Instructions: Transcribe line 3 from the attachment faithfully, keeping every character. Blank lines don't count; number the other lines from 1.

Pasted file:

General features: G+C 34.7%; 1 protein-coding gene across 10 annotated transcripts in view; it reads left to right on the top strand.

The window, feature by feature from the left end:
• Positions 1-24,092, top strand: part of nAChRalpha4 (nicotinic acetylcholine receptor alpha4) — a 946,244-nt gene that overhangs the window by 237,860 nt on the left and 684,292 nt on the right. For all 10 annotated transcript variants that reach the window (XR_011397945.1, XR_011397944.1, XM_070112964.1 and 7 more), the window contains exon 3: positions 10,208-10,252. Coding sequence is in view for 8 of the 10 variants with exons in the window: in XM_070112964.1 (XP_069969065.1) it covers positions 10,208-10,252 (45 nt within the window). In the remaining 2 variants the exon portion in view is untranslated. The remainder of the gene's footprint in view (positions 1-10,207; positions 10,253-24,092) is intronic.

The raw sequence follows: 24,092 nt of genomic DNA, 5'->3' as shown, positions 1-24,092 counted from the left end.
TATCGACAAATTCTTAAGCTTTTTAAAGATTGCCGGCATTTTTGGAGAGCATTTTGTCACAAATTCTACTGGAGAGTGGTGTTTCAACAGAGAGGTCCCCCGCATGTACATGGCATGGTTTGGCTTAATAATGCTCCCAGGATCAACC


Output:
• Positions 1-24,092, top strand: part of nAChRalpha4 (nicotinic acetylcholine receptor alpha4) — a 946,244-nt gene that overhangs the window by 237,860 nt on the left and 684,292 nt on the right. For all 10 annotated transcript variants that reach the window (XR_011397945.1, XR_011397944.1, XM_070112964.1 and 7 more), the window contains exon 3: positions 10,208-10,252. Coding sequence is in view for 8 of the 10 variants with exons in the window: in XM_070112964.1 (XP_069969065.1) it covers positions 10,208-10,252 (45 nt within the window). In the remaining 2 variants the exon portion in view is untranslated. The remainder of the gene's footprint in view (positions 1-10,207; positions 10,253-24,092) is intronic.